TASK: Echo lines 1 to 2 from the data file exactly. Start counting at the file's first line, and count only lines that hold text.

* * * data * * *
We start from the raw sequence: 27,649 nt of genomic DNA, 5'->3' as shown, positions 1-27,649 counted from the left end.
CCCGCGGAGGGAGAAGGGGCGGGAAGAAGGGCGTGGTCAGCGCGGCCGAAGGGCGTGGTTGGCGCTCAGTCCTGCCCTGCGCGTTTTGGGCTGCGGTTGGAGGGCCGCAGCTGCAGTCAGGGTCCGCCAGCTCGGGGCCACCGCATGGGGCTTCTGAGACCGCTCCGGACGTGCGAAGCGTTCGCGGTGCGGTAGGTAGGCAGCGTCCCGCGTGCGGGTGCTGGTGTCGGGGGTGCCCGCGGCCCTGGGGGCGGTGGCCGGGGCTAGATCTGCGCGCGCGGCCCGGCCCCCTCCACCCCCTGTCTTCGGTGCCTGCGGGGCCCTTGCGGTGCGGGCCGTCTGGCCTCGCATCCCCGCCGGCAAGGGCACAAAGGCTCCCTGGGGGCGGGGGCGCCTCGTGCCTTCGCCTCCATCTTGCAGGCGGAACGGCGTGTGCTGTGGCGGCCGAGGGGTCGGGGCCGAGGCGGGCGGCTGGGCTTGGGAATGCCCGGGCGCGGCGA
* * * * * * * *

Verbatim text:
We start from the raw sequence: 27,649 nt of genomic DNA, 5'->3' as shown, positions 1-27,649 counted from the left end.
CCCGCGGAGGGAGAAGGGGCGGGAAGAAGGGCGTGGTCAGCGCGGCCGAAGGGCGTGGTTGGCGCTCAGTCCTGCCCTGCGCGTTTTGGGCTGCGGTTGGAGGGCCGCAGCTGCAGTCAGGGTCCGCCAGCTCGGGGCCACCGCATGGGGCTTCTGAGACCGCTCCGGACGTGCGAAGCGTTCGCGGTGCGGTAGGTAGGCAGCGTCCCGCGTGCGGGTGCTGGTGTCGGGGGTGCCCGCGGCCCTGGGGGCGGTGGCCGGGGCTAGATCTGCGCGCGCGGCCCGGCCCCCTCCACCCCCTGTCTTCGGTGCCTGCGGGGCCCTTGCGGTGCGGGCCGTCTGGCCTCGCATCCCCGCCGGCAAGGGCACAAAGGCTCCCTGGGGGCGGGGGCGCCTCGTGCCTTCGCCTCCATCTTGCAGGCGGAACGGCGTGTGCTGTGGCGGCCGAGGGGTCGGGGCCGAGGCGGGCGGCTGGGCTTGGGAATGCCCGGGCGCGGCGA